E.J. Manuel credits success to faith, father
MAR 08, 2013 7:09p ET
"I think a lot of the pitfalls that put guys I grew up with on the wrong path — things that didn't allow them to get to the next level even though they were maybe talented enough to be here — came from the fact that they didn't have fathers around," Manuel said during a candid sit-down interview.
This wasn't an off-hand comment by an athlete prone to saying silly things. Manuel is one of the sharpest players in this year's draft, a natural-born leader with just the right blend of savvy, smarts, humility and quiet confidence.
He smiles, shakes hands firmly and looks everyone in the eye, oozing charm.
He says "yes, sir," "no, sir," "thank you," "ma'am" and "please" with unforced ease, a throwback to days when such courtly manners spoke volumes about a man and his family. And he is measured, never speaking without thinking through what he hopes to convey.
So when Manuel said things like "The biggest influence in my life is my father, Eric Manual, Sr.," and "I think growing up in a two-parent household, in an intact family, made all the difference," you sensed that there was a purpose in his message.
His father, a civilian contractor with the U.S. Navy who certifies hazardous materials near the family's Virginia Beach home, laid a solid foundation based on God and family, which the son now views as the reason for his success.
"My main core value is being a follower of Christ — not just saying it, but living it," Manuel said. "Obviously nobody's perfect, but people can tell if you're real and you respect others. Having that strong Christian background has helped me, not just in football, but through all the adverse times I've had socially and otherwise at Florida State.
"Going away to school — and Tallahassee is 13 hours away from my house — I was on my own, but I didn't feel like I was alone."
In preaching his family message, he didn't go through the statistics, but he didn't have to.
According to the U.S. Census Bureau, only 6.7 percent of two-parent households live in poverty, while the rate in single-parent households in 29.9 percent. Children in single-parent households are twice as likely to be expelled from school, twice as likely to abuse drugs and twice as likely to have children out of wedlock before their 20th birthdays.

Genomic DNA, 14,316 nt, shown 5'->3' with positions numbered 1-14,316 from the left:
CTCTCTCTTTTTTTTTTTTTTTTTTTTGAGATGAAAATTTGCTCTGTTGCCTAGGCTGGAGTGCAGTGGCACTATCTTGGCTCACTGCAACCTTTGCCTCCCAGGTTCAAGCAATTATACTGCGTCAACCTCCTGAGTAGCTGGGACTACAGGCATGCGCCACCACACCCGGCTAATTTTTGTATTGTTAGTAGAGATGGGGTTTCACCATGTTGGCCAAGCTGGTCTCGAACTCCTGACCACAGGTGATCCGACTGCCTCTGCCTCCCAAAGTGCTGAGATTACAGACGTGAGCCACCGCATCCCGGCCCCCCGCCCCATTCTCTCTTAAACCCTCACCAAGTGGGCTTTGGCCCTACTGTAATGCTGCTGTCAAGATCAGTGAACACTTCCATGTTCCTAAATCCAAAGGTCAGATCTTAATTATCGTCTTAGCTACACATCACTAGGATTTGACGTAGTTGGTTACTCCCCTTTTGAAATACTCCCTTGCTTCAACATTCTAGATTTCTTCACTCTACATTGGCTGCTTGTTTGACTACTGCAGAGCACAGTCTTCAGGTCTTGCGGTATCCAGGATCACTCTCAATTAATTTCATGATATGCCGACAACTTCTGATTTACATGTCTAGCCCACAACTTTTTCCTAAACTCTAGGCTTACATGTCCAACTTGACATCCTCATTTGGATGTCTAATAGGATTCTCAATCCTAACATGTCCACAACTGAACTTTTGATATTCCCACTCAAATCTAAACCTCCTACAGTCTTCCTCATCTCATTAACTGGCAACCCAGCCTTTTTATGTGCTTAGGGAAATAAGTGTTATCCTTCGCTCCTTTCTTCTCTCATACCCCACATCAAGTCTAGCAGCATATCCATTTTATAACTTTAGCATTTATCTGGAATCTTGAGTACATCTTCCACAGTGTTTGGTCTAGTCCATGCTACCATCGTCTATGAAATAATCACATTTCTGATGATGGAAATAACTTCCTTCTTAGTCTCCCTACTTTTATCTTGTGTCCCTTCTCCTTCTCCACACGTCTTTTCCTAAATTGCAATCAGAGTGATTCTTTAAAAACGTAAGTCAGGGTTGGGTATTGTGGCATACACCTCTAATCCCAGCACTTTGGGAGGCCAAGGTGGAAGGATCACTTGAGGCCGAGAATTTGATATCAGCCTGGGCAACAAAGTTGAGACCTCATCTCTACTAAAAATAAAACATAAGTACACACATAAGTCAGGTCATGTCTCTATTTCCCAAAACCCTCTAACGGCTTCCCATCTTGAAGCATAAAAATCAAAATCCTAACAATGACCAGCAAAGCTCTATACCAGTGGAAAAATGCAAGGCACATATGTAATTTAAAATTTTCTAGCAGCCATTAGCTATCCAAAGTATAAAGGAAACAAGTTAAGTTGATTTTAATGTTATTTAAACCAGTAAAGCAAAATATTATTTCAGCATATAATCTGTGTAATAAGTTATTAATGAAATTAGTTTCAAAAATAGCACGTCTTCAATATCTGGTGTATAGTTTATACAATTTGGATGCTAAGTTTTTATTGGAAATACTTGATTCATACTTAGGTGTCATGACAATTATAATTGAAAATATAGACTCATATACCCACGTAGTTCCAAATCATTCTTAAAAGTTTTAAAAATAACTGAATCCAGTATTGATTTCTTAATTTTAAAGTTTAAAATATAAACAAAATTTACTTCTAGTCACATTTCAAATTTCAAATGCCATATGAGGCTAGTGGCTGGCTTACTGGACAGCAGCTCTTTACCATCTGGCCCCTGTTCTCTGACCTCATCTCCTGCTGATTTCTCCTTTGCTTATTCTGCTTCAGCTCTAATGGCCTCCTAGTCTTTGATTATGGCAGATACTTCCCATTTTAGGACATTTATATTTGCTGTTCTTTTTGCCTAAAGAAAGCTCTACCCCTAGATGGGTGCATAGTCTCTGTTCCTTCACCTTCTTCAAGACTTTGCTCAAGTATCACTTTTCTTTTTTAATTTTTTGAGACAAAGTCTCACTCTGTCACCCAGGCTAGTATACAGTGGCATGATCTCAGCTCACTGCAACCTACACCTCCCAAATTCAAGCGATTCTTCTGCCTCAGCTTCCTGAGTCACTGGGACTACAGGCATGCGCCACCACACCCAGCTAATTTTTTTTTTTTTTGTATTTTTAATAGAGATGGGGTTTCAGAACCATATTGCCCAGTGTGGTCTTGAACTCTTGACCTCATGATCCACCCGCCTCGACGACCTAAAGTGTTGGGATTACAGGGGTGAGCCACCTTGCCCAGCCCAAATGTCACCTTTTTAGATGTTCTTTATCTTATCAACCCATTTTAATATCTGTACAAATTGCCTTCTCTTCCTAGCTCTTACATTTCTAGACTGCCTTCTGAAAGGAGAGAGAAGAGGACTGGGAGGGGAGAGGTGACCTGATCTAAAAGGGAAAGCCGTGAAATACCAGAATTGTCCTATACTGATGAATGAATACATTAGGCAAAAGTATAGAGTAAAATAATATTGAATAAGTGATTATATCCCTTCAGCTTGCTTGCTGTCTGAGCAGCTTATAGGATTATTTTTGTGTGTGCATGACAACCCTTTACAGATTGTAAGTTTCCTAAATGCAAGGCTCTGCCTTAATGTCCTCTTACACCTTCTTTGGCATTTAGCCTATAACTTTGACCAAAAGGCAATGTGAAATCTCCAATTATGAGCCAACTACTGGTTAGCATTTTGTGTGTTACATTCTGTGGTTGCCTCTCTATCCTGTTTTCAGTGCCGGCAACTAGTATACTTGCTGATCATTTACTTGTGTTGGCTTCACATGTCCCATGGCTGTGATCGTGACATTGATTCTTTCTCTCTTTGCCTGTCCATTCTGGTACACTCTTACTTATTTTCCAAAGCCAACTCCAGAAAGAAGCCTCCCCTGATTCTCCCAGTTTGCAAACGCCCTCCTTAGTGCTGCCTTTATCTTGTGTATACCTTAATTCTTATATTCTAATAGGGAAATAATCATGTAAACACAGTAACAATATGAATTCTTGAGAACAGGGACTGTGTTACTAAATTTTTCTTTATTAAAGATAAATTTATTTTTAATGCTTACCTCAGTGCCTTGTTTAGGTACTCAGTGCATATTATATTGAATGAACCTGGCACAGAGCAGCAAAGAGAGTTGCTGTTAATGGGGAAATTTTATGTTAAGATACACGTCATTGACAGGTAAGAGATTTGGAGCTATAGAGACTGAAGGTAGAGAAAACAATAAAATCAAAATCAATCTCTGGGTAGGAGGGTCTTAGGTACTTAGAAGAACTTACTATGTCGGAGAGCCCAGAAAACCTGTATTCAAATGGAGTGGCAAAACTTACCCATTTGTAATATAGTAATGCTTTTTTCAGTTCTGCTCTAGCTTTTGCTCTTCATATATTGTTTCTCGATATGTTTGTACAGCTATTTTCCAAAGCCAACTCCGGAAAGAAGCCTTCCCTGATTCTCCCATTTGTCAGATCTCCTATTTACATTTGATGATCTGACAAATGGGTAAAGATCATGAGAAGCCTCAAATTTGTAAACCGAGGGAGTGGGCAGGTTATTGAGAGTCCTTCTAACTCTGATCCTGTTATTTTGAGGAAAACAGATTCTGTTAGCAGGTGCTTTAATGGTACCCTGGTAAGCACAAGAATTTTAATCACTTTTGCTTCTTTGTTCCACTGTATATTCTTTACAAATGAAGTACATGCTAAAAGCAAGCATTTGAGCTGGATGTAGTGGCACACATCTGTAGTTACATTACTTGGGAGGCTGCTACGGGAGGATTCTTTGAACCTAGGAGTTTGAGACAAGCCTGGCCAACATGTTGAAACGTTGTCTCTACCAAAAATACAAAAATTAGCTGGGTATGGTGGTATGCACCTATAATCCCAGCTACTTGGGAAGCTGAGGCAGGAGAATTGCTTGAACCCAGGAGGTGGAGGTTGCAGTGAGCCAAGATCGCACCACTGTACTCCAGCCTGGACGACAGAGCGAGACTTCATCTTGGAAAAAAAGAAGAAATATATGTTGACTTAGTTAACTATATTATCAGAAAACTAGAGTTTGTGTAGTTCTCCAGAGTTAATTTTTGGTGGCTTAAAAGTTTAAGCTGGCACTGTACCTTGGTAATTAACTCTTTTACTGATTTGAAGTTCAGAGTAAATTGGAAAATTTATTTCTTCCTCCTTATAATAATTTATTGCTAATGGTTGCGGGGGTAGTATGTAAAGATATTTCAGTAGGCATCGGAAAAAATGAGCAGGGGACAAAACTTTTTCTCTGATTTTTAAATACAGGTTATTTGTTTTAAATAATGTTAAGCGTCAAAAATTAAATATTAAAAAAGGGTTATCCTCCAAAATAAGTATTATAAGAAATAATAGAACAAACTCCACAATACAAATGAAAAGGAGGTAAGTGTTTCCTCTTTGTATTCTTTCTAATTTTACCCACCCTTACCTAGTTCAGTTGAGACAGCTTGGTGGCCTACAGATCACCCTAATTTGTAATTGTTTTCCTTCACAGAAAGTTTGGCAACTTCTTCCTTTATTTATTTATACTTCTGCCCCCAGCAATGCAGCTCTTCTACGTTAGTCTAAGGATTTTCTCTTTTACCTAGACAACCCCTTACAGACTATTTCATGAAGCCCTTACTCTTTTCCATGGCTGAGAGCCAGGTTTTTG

He also didn't say that 67 percent of African American kids in America live with only one parent. The point with Manuel was more personal.
"A lot of times my dad would act as a friend to the other (fatherless) kids, being our league basketball coach and football coach and trying to fill that void for them," he said. "He would talk to them — try to help them out however he could. It certainly helped me. Anytime I listen to someone as far as advice, my dad is who I go to."
Manuel grew up playing and watching sports with his father. They would watch Michael Jordan and the Bulls and the NFL games after Sunday services at Cavalry Revival Church. And when the NFL Draft rolled around every spring, the two Manuel men would huddle on the couch to see who would go first.
"I would sit and watch the draft all day, first through seventh rounds," he said. "I remember getting goose bumps watching those guys get called up to shake hands with Paul Tagliabue and now Roger Goodell. There was something special about that. Now, to think that I'm going to be doing the same thing — it's surreal."
He is going to be a big part of it, in large part because of the great impression he made on coaches and general managers. He told them about his mom battling breast cancer during his senior season and how she assured him that she would be fine when they spoke almost every day.
He told them about his philosophy on leadership and what it will mean to walk into a locker room with men 14 and 15 years his senior.
"I'm a quarterback," he said. "It's not like I'm a wide receiver or DB. As the quarterback I'm expected to carry myself a certain way and guys are going to be looking for that. I plan on being myself and respecting others. Hopefully that will earn the respect of my teammates."
And he told them how he planned to handle the newfound fame and riches that are bound to come his way.
"We're blue-collar people," he said. "My parents made about $70,000 a year my whole life, and we did fine. So when I hear about guys make $300,000 or $3 million a year and going broke, I don't understand that.
"You don't want people to think you're trying to upstage them or that you think you're better than they are, but by the same token you have to be careful. The people who cared about you before will still care about you, but you will also have people coming out of the woodwork."
Then he summed up how he will handle the coming weeks and the whirlwind that certainly awaits him. His response came as no surprise.
"I'll have my dad there," he said. "My mom and my sister will be there, too, but my dad will not allow me to get into any crazy situations. I know that.
"And I know that if I work hard and continue to do the right thing, everything is going to be alright."
Manuel didn't attribute that last lesson to his father. He didn't have to. Sometimes it's obvious that the apple does, indeed, fall close to the tree.
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